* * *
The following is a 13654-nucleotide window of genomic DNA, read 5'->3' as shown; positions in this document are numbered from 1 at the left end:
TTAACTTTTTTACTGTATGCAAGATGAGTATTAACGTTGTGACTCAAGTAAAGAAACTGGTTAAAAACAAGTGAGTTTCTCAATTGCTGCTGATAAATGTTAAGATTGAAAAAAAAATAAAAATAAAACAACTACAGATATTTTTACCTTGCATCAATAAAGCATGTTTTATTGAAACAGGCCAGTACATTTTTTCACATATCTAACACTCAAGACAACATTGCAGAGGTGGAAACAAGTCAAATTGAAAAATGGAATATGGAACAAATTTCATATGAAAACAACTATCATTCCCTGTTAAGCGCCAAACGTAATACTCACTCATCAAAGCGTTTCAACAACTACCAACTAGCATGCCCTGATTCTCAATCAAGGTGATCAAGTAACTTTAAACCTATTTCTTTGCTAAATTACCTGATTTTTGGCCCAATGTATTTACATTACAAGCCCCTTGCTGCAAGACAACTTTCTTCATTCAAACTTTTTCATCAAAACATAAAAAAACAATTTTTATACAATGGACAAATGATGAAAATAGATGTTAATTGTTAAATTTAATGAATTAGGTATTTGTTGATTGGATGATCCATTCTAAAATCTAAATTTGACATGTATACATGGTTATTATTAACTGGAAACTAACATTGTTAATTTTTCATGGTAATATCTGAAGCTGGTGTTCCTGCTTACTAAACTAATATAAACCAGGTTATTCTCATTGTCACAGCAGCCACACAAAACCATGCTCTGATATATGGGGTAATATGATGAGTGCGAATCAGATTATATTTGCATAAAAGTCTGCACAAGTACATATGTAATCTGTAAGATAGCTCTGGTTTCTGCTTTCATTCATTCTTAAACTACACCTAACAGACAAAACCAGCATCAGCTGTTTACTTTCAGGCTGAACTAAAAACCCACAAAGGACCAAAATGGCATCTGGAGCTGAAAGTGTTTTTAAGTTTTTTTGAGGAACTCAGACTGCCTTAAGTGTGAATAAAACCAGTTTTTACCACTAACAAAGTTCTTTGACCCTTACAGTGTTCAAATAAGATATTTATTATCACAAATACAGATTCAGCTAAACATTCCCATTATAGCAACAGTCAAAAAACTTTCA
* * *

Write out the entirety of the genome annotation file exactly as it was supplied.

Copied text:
The following is a 13654-nucleotide window of genomic DNA, read 5'->3' as shown; positions in this document are numbered from 1 at the left end:
TTAACTTTTTTACTGTATGCAAGATGAGTATTAACGTTGTGACTCAAGTAAAGAAACTGGTTAAAAACAAGTGAGTTTCTCAATTGCTGCTGATAAATGTTAAGATTGAAAAAAAAATAAAAATAAAACAACTACAGATATTTTTACCTTGCATCAATAAAGCATGTTTTATTGAAACAGGCCAGTACATTTTTTCACATATCTAACACTCAAGACAACATTGCAGAGGTGGAAACAAGTCAAATTGAAAAATGGAATATGGAACAAATTTCATATGAAAACAACTATCATTCCCTGTTAAGCGCCAAACGTAATACTCACTCATCAAAGCGTTTCAACAACTACCAACTAGCATGCCCTGATTCTCAATCAAGGTGATCAAGTAACTTTAAACCTATTTCTTTGCTAAATTACCTGATTTTTGGCCCAATGTATTTACATTACAAGCCCCTTGCTGCAAGACAACTTTCTTCATTCAAACTTTTTCATCAAAACATAAAAAAACAATTTTTATACAATGGACAAATGATGAAAATAGATGTTAATTGTTAAATTTAATGAATTAGGTATTTGTTGATTGGATGATCCATTCTAAAATCTAAATTTGACATGTATACATGGTTATTATTAACTGGAAACTAACATTGTTAATTTTTCATGGTAATATCTGAAGCTGGTGTTCCTGCTTACTAAACTAATATAAACCAGGTTATTCTCATTGTCACAGCAGCCACACAAAACCATGCTCTGATATATGGGGTAATATGATGAGTGCGAATCAGATTATATTTGCATAAAAGTCTGCACAAGTACATATGTAATCTGTAAGATAGCTCTGGTTTCTGCTTTCATTCATTCTTAAACTACACCTAACAGACAAAACCAGCATCAGCTGTTTACTTTCAGGCTGAACTAAAAACCCACAAAGGACCAAAATGGCATCTGGAGCTGAAAGTGTTTTTAAGTTTTTTTGAGGAACTCAGACTGCCTTAAGTGTGAATAAAACCAGTTTTTACCACTAACAAAGTTCTTTGACCCTTACAGTGTTCAAATAAGATATTTATTATCACAAATACAGATTCAGCTAAACATTCCCATTATAGCAACAGTCAAAAAACTTTCA